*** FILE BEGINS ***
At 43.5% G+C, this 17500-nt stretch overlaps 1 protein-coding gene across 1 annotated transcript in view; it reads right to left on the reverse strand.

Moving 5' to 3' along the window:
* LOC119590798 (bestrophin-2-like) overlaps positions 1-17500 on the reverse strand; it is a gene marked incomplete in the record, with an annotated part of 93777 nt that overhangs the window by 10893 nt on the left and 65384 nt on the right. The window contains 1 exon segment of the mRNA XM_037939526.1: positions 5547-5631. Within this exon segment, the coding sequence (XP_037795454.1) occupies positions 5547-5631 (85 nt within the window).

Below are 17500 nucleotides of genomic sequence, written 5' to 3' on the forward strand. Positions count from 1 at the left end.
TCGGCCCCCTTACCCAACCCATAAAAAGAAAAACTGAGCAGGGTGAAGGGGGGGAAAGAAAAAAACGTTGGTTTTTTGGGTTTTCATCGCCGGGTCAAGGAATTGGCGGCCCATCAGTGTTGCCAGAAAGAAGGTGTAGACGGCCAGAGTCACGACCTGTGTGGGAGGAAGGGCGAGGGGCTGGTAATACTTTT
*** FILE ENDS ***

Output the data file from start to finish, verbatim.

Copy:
At 43.5% G+C, this 17500-nt stretch overlaps 1 protein-coding gene across 1 annotated transcript in view; it reads right to left on the reverse strand.

Moving 5' to 3' along the window:
* LOC119590798 (bestrophin-2-like) overlaps positions 1-17500 on the reverse strand; it is a gene marked incomplete in the record, with an annotated part of 93777 nt that overhangs the window by 10893 nt on the left and 65384 nt on the right. The window contains 1 exon segment of the mRNA XM_037939526.1: positions 5547-5631. Within this exon segment, the coding sequence (XP_037795454.1) occupies positions 5547-5631 (85 nt within the window).

Below are 17500 nucleotides of genomic sequence, written 5' to 3' on the forward strand. Positions count from 1 at the left end.
TCGGCCCCCTTACCCAACCCATAAAAAGAAAAACTGAGCAGGGTGAAGGGGGGGAAAGAAAAAAACGTTGGTTTTTTGGGTTTTCATCGCCGGGTCAAGGAATTGGCGGCCCATCAGTGTTGCCAGAAAGAAGGTGTAGACGGCCAGAGTCACGACCTGTGTGGGAGGAAGGGCGAGGGGCTGGTAATACTTTT